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Stepping into the life of displaced refugees

January 11, 2016 at 5:39 pm

London’s P21 Gallery is presenting a group exhibition entitled “Jerusalem//Home”, bringing together the photographic works of four young photographers from Jerusalem, ceramic works by two London-based artists, and digital artworks by a US-based Palestinian American artist.

On entering the gallery, the viewer encounters a set of beautifully-captured photographs of Jerusalem’s Dome of the Rock, relaying a sense of sacredness and sanctity of the holy city, and another set of eye-catching Jerusalem-themed digital productions on the opposite wall. One digital art piece by Manal Deeb capturing refugee memory seemed to attract the attention of the viewers with its “very exact” superimposition. “It’s not melodramatic,” Andy Simons, a retired book curator at the British Library, told MEMO, “it’s just very honest, seeing what the subject is thinking through the other image within it.”

In the glass hallway leading downstairs hangs another collection of very serene and beautiful photographs that the Palestinian artists produced of Jerusalem’s Old City. According to P21 Gallery, art activity, such as this exhibition, is part of a much wider movement to protect homes inside the Old City and that it ultimately “aims to highlight the danger of dispossession that exists in every square inch of Palestinian life and property in the metropolitan Jerusalem area.”

“What we are trying to achieve with this exhibition is a kind of reflection on the idea of home as well as Jerusalem,” the curator of the exhibition, Sara Foryame, told MEMO. Indeed, home and displacement were very central themes to this exhibit.

Haunting ceramics

As the viewer descends to the lower floor of the gallery, they are instantly gripped by Marcella Mameli-Badi’s collection of tiny ceramic children’s shoes and sandals. In memory of Alan Kurdi, the three-year-old Syrian refugee whose body was washed up on a Turkish beach last year, the shoes bear witness to children’s harrowing journeys of displacement. Anyone with a fragment of imagination who lingers to look into the shoes would walk out with a heavy heart.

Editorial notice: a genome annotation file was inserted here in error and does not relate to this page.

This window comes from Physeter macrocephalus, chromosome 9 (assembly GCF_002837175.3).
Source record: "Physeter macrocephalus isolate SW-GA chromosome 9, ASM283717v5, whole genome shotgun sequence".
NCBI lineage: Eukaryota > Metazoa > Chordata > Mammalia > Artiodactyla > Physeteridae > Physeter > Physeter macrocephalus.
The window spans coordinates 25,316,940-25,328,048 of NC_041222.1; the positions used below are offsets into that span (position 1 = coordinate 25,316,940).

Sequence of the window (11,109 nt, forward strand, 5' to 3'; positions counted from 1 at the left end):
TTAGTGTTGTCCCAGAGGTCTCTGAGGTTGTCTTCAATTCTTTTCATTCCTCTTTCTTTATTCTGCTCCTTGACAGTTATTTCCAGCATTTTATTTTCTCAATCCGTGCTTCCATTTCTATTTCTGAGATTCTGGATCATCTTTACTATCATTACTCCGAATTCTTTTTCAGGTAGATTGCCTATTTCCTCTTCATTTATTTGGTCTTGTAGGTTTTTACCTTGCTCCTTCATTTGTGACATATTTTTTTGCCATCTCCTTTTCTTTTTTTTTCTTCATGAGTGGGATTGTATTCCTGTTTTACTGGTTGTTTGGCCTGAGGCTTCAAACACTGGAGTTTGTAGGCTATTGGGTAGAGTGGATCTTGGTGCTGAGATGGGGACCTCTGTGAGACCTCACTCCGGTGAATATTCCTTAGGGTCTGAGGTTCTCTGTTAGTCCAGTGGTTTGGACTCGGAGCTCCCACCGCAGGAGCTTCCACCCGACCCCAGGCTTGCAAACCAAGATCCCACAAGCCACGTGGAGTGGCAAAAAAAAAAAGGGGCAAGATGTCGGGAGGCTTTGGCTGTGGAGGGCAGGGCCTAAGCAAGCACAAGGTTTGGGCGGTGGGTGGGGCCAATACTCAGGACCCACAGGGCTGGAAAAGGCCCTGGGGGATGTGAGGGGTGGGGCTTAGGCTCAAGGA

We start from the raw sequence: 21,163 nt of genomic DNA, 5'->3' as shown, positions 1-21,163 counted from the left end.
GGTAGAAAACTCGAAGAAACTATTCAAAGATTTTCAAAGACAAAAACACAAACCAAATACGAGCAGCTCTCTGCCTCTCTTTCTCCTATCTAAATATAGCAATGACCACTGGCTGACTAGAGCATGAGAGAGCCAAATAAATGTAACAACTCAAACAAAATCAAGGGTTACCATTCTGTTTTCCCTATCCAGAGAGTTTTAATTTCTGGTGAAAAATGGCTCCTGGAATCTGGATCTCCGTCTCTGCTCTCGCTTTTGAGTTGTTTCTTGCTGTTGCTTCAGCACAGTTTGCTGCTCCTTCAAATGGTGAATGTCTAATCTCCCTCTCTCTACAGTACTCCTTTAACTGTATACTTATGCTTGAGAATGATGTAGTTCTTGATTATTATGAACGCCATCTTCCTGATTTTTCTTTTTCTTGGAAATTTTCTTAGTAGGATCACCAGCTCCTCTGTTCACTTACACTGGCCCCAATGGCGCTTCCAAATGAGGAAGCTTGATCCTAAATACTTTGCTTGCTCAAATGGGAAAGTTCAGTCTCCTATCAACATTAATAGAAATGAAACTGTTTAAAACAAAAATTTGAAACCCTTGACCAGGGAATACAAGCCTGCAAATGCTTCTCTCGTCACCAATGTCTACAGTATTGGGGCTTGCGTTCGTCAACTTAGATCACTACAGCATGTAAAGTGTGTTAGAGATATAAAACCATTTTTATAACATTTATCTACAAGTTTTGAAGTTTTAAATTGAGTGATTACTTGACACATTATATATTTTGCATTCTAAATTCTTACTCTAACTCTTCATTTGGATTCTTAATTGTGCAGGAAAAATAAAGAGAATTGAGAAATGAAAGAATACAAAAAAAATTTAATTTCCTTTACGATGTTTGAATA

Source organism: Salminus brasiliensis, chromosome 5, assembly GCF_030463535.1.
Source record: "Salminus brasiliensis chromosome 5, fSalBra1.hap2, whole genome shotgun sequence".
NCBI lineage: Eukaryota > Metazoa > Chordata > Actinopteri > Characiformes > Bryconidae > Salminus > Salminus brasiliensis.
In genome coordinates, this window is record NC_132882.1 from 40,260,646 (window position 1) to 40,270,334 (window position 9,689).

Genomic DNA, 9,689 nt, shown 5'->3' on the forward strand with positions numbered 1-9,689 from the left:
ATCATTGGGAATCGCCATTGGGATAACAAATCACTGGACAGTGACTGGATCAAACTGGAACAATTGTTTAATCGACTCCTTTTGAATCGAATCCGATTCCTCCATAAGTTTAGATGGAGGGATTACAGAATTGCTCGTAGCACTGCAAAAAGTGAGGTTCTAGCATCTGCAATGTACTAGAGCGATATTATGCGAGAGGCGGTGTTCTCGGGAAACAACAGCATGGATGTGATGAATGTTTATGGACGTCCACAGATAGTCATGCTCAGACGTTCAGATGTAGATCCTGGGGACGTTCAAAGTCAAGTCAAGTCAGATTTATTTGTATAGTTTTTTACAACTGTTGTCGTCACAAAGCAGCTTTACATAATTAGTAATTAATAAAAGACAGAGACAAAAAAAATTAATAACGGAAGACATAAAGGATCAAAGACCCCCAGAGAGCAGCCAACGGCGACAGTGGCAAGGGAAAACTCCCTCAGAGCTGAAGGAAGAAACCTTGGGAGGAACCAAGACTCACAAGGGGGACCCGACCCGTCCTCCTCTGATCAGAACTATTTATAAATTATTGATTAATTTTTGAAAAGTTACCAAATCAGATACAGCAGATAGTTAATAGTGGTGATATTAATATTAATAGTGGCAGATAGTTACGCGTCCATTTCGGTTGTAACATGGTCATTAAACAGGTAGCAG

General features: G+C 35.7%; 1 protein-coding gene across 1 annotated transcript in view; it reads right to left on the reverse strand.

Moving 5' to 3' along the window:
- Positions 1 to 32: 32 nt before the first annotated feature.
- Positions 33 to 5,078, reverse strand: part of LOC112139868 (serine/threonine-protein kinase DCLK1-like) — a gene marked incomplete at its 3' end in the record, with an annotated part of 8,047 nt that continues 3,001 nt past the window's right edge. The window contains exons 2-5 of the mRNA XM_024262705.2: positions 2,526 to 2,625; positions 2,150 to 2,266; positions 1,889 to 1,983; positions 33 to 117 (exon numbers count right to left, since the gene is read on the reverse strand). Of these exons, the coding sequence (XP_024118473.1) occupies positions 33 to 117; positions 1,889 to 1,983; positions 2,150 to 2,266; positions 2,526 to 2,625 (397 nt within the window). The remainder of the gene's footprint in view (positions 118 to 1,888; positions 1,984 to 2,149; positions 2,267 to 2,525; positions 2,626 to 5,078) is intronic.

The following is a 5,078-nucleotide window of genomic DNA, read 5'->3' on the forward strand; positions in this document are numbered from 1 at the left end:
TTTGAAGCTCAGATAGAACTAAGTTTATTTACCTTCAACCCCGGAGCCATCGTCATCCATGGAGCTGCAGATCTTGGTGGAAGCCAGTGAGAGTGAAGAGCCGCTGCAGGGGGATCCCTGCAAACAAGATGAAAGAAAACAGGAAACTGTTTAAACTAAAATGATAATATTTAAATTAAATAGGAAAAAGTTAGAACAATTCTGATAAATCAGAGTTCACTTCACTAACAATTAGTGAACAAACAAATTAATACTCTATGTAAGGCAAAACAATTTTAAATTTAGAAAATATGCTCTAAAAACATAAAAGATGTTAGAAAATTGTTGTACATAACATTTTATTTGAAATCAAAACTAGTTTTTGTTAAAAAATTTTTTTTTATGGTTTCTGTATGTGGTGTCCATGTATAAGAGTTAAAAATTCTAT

“That is something that we frequently see in the news nowadays; people leaving their homes because of conflict, wars, and oppression,” artist Marcella Mameli-Badi said. “This boy’s story touched everyone, but unfortunately he is not the last. These shoes are a tribute to him and to all the children who have to live through wars and conflict.” Marcella said the shoes were also a tribute to the children who lost their lives in Gaza. “It was really terrible to see broken children’s shoes full of blood on the news, and plastic bags filled with children’s shoes, “ she said. “It really moved me to think that that was the end of those children.”

Describing the detail of those ceramic shoes as “exquisite”, the British Library’s Andy Simons said he could not keep away from them, and that he was most moved by them. “Each shoe is distressed,” he said, “the child it represents must have died in its own horrible way or lost its family in its own horrible way.” The shoes are placed on a small table only a hand’s-length above the floor, “I spent about ten minutes kneeling at it from all angles,” he told me. “You look into the shoes and in a way look into the souls of the children that those shoes represent.”

Innocent Game

I was drawn into a separate side room downstairs where a perfectly completed ceramic football rests on a pile of sand and you can hear echoes of children in the room, laughing and playing as waves soothingly hit the shore. As you walk around the ball you can also see children’s footprints faintly visible in the sand. You will instantly remember the Bakr boys, Ahed, Ismail, Mohamed, Zakariah, who were killed in Gaza during Israel’s war on the Strip in the summer of 2014 as they were playing football on the beach.

The artwork as a whole, from the lighting to the surrounding voices of children, speaks of a tragedy that can be forcefully felt whether or not you have lived through war; only a football remains to tell of the tragic end of little boys whose lives were cut short and they simply ceased to exist.

Marcella speaks of the Bakr boy who survived the beach bombing in Gaza. “He has flashbacks of what happened and undergoes severe trauma,” she said. “It is really sad to see the children go through this, and we should really protect them.” Shahd Abu Salama, a Palestinian viewer, said this piece also reminds her of another Palestinian child, Huda Ghalia, who lost her entire family in an Israeli bombing at the Gaza beach.

The powerful artworks and compositions of Mohamad Abdeen, Manal Deeb, Ranjena Gohil, Abdullah Hawash, Obayda Jamal, Marcella Mameli and Khaled Salem collectively reflecton the notion of “home”.

“The ‘Salam’ piece by Marcella Mameli-Badi was particularly interesting to me,” Sarah Chaudhry, a visitor from Oxford, said, “because it reminded me that home is a virtuous place, a place of peace, calm and safety. No matter who we are, we all deserve this.”

Jerusalem//Home is running at the P21 Gallery until 20 February 2016.